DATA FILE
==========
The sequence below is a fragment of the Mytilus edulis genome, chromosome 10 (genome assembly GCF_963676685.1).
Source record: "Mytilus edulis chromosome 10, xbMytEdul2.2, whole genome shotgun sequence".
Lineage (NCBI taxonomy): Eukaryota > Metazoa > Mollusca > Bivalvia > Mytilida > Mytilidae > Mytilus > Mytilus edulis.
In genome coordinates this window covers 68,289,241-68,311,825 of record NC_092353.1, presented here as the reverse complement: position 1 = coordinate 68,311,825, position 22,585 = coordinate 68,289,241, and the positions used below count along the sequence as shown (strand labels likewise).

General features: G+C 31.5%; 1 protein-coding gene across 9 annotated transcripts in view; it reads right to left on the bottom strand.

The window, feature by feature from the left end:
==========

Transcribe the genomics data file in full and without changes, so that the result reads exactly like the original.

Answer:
The sequence below is a fragment of the Mytilus edulis genome, chromosome 10 (genome assembly GCF_963676685.1).
Source record: "Mytilus edulis chromosome 10, xbMytEdul2.2, whole genome shotgun sequence".
Lineage (NCBI taxonomy): Eukaryota > Metazoa > Mollusca > Bivalvia > Mytilida > Mytilidae > Mytilus > Mytilus edulis.
In genome coordinates this window covers 68,289,241-68,311,825 of record NC_092353.1, presented here as the reverse complement: position 1 = coordinate 68,311,825, position 22,585 = coordinate 68,289,241, and the positions used below count along the sequence as shown (strand labels likewise).

General features: G+C 31.5%; 1 protein-coding gene across 9 annotated transcripts in view; it reads right to left on the bottom strand.

The window, feature by feature from the left end: